How to Talk to Your Kids About Racism and Sexism in Politics, According to Experts

After a host of heated presidential debates characterized by insults, name-calling, and constant interrupting, now seems like the prime time to teach kids how to identify good and bad behavior, and more specifically, racism and sexism, especially in politics. This means having important conversations to help children identify inappropriate conduct when it happens, and modeling the appropriate behavior yourself.

However, learning how to explain complex concepts like racism and sexism in a way kids can understand is sometimes confusing, and it can be difficult to know where and when to start. To make this work a little easier, POPSUGAR spoke to child psychologists and found out what parents can do to teach their kids about all different kinds of prejudice in politics and why these lessons are so influential for the next generation.

How Can You Help Your Kids Understand Racism and Sexism?

To teach kids how to identify and respond to racism and sexism, Abigail Gewirtz, Ph.D., a child psychologist, professor of family social science and developmental psychology at the University of Minnesota, and mother of four, says simple discussions pointing out any problematic rhetoric can really help children process these more complicated topics. "Make sure in your conversations that you respond not only to the issues, but to the emotions they bring up," Dr. Gewirtz advises. "For example, if you are talking about how girls or women are sometimes subject to slurs never aimed at boys or men, you might want to first acknowledge the feelings this brings up."

To do this, Dr. Gewirtz recommends using phrases like, "I can see on your face that talking about this makes you feel worried — or maybe sad or mad?" or just asking your child how they feel after seeing racist or sexist behavior. From here, she says it's important to validate your child's feelings. Language like, "I would feel mad, and also sad, if somebody talked to me like that," can be especially helpful, and will allow kids to understand that their feelings matter.

Ultimately, however, children will look to their parents for guidance, so Dr. Gewirtz reminds parents that kids are always watching, and that seeing how their parents react to racist and sexist language is really how they will start to understand it themselves. Consequently, Anandhi Narasimhan, M.D., a double-board-certified child, adolescent, and adult psychiatrist, says that if parents want to teach their kids how to understand racism and sexism in politics, they need to check their own beliefs first. "Parents need to do their own self-reflection about their biases and look around at their own behavior," Dr. Narasimhan says. She recommends the book Race Talk by Derald Wing Sue as a great resource to help guide parents through this process. Parents can also read books like these to their kids to start teaching them about racism and sexism.

When Should You Start Talking About Racism and Sexism With Kids?

According to Shivani Chopra, M.D., a triple board-certified child, adolescent, adult, and forensic psychiatrist in Southern California, kids as young as one can start distinguishing between male and female faces, and at age three, kids start building stereotypes. For instance, Dr. Chopra recalls how her own 3-year-old once said that only his boy friend could carve pumpkins with him, not the girl who was also present. "For him actually, it wasn't really about gender," Dr. Chopra explains, as it turned out her son only said this because he felt the girl was too young to play with him. "But that was a great teaching point for me to talk to him and say, 'Well, you know, boys and girls should play together,' and 'If boys can do something, girls can do something.'"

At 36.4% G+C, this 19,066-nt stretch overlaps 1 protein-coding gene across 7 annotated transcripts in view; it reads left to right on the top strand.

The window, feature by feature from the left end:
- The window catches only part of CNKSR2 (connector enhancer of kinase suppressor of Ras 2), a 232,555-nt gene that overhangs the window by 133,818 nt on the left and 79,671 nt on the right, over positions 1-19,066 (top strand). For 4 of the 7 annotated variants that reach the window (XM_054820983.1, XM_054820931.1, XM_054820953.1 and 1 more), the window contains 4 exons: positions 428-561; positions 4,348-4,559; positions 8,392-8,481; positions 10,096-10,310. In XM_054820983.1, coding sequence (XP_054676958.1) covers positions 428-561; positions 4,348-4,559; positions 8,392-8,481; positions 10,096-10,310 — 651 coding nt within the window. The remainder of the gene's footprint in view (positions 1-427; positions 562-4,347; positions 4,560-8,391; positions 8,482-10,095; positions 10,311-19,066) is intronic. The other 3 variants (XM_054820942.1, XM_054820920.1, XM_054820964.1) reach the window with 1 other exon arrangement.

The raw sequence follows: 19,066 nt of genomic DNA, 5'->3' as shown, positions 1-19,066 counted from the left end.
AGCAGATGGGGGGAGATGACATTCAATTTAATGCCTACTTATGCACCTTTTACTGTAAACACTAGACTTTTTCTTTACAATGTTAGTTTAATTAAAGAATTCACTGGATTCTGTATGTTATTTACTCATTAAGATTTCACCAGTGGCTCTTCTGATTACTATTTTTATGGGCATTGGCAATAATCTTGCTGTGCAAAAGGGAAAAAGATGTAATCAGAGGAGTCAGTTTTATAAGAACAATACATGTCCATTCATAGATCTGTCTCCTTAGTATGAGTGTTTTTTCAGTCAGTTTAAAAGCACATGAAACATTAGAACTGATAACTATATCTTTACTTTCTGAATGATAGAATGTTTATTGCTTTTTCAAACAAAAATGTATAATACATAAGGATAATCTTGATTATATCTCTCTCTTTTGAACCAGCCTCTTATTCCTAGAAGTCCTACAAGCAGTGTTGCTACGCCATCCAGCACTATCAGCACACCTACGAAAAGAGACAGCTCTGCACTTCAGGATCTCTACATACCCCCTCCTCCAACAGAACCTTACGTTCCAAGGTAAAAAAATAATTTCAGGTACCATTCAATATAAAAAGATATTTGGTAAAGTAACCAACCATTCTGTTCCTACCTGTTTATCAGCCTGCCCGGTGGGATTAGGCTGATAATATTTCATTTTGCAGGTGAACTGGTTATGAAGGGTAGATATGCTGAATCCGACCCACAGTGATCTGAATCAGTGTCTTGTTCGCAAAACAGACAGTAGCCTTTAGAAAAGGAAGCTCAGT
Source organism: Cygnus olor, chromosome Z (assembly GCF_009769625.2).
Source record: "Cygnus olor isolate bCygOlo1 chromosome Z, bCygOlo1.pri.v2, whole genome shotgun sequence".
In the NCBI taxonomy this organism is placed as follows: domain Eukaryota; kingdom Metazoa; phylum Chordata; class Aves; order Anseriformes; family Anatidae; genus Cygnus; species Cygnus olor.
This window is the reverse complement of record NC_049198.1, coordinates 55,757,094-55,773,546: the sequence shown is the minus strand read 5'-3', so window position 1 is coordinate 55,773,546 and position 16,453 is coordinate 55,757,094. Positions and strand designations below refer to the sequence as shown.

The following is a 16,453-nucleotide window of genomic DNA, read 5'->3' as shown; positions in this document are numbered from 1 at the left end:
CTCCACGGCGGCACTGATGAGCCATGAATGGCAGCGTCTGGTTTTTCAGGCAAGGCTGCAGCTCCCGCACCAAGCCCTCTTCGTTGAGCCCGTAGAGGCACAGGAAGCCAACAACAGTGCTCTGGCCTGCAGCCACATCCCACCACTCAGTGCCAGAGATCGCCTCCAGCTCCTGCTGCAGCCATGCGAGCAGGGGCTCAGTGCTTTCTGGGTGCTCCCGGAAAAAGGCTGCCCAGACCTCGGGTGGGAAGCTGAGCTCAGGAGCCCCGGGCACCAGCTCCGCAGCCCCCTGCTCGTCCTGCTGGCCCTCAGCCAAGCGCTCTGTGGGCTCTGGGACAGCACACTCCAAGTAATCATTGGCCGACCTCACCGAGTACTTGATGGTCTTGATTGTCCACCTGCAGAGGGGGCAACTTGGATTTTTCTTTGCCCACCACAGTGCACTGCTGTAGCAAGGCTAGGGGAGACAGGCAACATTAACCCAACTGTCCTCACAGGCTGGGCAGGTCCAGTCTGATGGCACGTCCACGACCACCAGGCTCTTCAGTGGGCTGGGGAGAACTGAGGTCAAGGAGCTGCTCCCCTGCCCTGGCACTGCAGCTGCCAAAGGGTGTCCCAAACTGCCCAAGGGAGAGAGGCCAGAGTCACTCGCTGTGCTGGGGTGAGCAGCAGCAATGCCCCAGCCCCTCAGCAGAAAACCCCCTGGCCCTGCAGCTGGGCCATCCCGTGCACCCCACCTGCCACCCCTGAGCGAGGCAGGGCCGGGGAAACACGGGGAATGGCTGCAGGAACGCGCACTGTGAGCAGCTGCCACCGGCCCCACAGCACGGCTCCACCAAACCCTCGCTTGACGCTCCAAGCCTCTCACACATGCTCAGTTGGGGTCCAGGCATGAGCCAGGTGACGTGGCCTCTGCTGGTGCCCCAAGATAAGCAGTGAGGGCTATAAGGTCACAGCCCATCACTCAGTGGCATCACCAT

Dr. Narasimhan agrees, saying that you can start to talk about racism and sexism early on by framing it as an issue of respect. "Kids begin to pick up on biases and internalize them beginning even at a very young age. So it is important to challenge misconceptions so they don't become part of a child's frame of mind," she says. Another good strategy is allowing your child to ask questions . . . even the awkward ones. "Don't reprimand [children] for noticing racial differences and pointing them out," Dr. Narasimhan says. "If you don't allow them to talk, then they aren't able to work through processing their thoughts."

She suggests responding to basic questions about race with basic responses like "Yes, some people have darker skin, some have lighter skin" and establishing that although people may look different, on the inside we're all the same. Although young kids may not be able to understand more complex ideas about racism and sexism right away, Dr. Narasimhan says the first step is teaching them how to treat people fairly and what that looks like.

Why is it Important to Talk About Racism and Sexism in Politics?

As Dr. Chopra explains, the world of politics is often associated with power and strength, and the leaders that make all the big decisions for the country. "When you look at our leaders, you want things to be well-rounded," Dr. Chopra says. "So if you associate that with being a man or you associate that with being white, those are going to naturally conform to your stereotypes."

This is why teaching kids how to identify racism and sexism is so important, because without this knowledge, working towards more diverse leadership can become much harder. "If you start teaching kids from a young age that anything is possible and leaders can come in all sorts of shapes, sizes, colors, you completely change the dynamic of how they view politics and how they view leadership," Dr. Chopra says. "I mean, they're our future. So if you can start [teaching them] young, hopefully when they become our leaders, they'll be more open-minded and accepting."